Business Services

Business services are a subset of economic services that help businesses provide their products and/or services to customers. Examples of business services include advertising, marketing, consultation, logistics (including travel and facilities), waste handling, staffing services, shipping, administration, and security services. Nearly every business in operation has need for at least one of these types of service.

The success of a business can depend on how well it manages four critical elements of its business model: (1) service differentiation, (2) service management, (3) cost reduction, and (4) the ability to create value. The service industry is more complex than product-oriented industries, and managing a business that provides services is more challenging than managing a business that sells goods.

Service differentiation is the key to a successful business in the service industry. While product companies develop their brand names into a generic identification in the market place, service businesses develop their reputations based on what type of services they produce. In this way, a business’s reputation forms a barrier to entry for competitors.

When a business offers more than one service, it often reduces costs by centralizing the functions of each service in different areas within the organization or by using third-party providers. This allows for economies of scale and eliminates duplication of effort. It also allows for greater control and insights into performance. Shared services can also improve compliance and enable better decision-making by centralized departments and organizations.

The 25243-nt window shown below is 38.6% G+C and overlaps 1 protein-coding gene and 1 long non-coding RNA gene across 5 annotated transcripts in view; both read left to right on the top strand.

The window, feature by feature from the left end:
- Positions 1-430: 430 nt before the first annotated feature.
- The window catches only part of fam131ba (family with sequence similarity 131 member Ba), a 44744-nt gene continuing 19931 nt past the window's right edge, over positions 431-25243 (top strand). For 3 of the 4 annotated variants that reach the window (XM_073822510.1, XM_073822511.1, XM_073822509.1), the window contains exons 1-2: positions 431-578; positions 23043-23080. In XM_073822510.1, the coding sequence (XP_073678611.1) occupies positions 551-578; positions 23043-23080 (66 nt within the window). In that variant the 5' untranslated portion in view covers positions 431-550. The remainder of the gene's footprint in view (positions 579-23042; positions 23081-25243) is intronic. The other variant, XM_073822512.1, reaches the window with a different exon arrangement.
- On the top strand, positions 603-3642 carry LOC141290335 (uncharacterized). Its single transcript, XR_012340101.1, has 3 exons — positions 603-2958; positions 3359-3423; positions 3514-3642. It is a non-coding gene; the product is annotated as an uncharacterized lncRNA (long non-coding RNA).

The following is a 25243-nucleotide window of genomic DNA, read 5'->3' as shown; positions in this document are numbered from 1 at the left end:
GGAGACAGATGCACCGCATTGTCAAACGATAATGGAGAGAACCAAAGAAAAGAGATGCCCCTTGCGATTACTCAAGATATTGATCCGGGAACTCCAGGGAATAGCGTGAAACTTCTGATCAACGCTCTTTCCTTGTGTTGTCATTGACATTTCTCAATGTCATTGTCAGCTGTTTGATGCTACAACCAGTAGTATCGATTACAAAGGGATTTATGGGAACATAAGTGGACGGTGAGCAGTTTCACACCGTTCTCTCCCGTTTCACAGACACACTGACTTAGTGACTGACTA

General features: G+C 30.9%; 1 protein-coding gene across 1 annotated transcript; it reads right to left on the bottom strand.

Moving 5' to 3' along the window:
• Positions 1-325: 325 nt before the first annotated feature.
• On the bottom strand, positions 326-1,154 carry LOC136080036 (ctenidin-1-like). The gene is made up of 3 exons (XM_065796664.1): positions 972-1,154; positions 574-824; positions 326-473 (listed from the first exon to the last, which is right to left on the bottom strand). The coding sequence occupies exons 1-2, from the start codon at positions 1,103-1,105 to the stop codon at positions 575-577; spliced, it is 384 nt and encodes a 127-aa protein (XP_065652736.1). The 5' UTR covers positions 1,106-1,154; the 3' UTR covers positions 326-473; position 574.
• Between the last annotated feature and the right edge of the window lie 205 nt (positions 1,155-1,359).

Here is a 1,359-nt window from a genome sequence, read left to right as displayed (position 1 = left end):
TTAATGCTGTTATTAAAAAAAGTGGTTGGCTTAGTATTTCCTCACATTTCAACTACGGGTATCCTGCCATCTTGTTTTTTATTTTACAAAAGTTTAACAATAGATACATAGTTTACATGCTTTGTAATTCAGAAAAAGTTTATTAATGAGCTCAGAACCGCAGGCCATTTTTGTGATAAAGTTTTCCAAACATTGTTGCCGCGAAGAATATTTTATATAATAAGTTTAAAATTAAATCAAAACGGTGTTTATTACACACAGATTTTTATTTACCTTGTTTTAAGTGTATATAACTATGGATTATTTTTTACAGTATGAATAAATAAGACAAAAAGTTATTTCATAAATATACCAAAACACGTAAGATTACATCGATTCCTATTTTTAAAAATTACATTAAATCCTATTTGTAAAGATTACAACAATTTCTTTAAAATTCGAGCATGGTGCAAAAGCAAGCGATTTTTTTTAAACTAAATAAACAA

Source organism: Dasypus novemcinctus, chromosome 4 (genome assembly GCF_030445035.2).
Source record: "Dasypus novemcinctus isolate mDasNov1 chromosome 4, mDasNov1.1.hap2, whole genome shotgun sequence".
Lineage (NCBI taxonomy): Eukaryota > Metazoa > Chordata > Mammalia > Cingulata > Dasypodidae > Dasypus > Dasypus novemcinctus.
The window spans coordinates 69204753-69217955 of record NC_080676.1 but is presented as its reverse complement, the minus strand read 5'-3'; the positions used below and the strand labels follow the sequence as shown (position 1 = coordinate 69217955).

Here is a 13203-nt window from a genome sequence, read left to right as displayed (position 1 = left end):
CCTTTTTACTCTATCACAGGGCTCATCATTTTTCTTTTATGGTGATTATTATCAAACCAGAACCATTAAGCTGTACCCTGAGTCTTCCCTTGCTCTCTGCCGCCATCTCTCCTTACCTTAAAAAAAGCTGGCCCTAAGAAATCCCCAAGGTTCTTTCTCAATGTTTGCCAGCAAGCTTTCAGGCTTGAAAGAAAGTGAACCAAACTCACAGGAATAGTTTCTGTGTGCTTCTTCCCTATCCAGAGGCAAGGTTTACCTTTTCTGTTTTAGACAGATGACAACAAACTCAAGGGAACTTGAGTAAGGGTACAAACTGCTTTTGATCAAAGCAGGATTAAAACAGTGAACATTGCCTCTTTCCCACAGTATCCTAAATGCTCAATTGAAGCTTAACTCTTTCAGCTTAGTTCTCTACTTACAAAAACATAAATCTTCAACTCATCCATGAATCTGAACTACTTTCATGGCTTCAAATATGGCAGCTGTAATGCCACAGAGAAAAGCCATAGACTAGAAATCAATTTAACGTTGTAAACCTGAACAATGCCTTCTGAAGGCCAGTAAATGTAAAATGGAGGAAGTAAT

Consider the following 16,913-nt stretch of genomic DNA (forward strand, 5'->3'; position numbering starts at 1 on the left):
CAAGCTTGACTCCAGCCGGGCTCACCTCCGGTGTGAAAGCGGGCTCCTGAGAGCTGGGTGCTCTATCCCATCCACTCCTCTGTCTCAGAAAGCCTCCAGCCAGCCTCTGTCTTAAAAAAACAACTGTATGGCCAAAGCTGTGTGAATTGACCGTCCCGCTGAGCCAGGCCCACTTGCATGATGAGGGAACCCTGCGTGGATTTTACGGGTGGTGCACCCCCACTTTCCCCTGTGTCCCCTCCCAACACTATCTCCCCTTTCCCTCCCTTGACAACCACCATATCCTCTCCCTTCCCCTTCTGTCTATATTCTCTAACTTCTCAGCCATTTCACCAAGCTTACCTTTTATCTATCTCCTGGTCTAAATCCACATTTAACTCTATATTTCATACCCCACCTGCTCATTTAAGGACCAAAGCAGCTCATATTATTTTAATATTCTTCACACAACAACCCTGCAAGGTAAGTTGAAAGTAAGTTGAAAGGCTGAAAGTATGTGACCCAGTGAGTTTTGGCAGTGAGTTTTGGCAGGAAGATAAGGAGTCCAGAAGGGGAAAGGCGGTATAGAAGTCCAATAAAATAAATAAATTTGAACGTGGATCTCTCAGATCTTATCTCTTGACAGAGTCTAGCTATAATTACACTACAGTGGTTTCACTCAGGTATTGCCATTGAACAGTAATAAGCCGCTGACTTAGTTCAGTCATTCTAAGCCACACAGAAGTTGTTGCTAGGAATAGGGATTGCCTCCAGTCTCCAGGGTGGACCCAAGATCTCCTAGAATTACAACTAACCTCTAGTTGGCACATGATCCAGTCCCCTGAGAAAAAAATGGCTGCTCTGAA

Another benefit of a business providing multiple services is that it can attract and retain more customers. This is because customers tend to perceive a variety of benefits that a company offering more than one service may offer, such as convenience, friendliness, extended hours, and more. In this way, a company that offers several types of service can generate more revenue.

As with product-oriented businesses, the most important challenge for service businesses is designing their offerings to effectively meet the needs and desires of attractive groups of customers. This involves a shift in thinking that is difficult for many managers to make. While product designers focus on the characteristics that buyers will value, service-oriented managers should focus on the experience that the customer will have. The most effective service-oriented firms develop unique, compelling, and distinctive experiences that their customers will want to purchase again. Consequently, these companies often become highly profitable and are a critical contributor to the economy.